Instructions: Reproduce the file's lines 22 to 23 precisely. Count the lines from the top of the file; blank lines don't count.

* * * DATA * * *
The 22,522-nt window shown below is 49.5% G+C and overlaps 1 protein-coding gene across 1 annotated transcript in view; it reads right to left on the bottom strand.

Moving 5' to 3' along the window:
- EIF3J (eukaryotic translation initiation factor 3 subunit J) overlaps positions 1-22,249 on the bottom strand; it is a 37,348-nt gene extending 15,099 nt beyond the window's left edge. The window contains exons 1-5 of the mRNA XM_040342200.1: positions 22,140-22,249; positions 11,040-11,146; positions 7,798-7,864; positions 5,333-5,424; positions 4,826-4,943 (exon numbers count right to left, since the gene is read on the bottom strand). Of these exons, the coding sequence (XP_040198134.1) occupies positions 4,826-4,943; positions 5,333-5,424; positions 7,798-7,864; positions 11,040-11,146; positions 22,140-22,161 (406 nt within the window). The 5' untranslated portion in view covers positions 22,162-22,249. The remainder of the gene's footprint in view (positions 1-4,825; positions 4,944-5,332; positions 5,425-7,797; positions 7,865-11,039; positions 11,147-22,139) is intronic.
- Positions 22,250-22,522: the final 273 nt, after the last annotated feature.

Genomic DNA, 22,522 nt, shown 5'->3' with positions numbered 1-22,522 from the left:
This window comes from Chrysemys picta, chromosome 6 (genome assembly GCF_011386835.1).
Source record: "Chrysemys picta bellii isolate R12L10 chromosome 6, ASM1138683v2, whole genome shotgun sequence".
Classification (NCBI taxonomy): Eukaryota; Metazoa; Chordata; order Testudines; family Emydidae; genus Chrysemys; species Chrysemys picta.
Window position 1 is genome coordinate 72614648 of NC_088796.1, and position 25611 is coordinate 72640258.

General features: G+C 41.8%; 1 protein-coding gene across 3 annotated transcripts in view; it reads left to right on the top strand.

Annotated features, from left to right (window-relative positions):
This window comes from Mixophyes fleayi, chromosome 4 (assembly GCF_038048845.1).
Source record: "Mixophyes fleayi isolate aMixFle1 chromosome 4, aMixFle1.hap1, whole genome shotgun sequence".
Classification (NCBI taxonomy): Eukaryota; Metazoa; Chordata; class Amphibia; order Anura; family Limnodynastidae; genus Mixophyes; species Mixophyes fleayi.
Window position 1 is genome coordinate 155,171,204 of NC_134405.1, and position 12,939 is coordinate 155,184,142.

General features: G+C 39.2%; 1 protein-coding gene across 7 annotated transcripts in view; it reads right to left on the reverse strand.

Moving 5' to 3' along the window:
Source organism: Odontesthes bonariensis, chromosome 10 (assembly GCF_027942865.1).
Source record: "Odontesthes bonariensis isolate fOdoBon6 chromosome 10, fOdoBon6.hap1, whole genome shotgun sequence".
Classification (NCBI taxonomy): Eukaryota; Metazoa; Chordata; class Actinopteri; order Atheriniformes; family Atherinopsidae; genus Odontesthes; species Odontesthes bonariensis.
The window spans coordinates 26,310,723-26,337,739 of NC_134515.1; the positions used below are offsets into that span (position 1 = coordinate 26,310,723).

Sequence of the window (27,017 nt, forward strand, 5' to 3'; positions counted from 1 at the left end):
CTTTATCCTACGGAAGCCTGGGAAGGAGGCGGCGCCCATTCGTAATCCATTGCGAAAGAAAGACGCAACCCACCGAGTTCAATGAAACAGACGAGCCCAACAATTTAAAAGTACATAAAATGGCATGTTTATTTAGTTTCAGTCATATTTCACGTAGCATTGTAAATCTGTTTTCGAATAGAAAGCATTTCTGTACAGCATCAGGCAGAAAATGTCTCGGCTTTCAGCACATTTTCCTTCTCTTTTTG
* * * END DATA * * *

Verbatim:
Sequence of the window (27,017 nt, forward strand, 5' to 3'; positions counted from 1 at the left end):
CTTTATCCTACGGAAGCCTGGGAAGGAGGCGGCGCCCATTCGTAATCCATTGCGAAAGAAAGACGCAACCCACCGAGTTCAATGAAACAGACGAGCCCAACAATTTAAAAGTACATAAAATGGCATGTTTATTTAGTTTCAGTCATATTTCACGTAGCATTGTAAATCTGTTTTCGAATAGAAAGCATTTCTGTACAGCATCAGGCAGAAAATGTCTCGGCTTTCAGCACATTTTCCTTCTCTTTTTG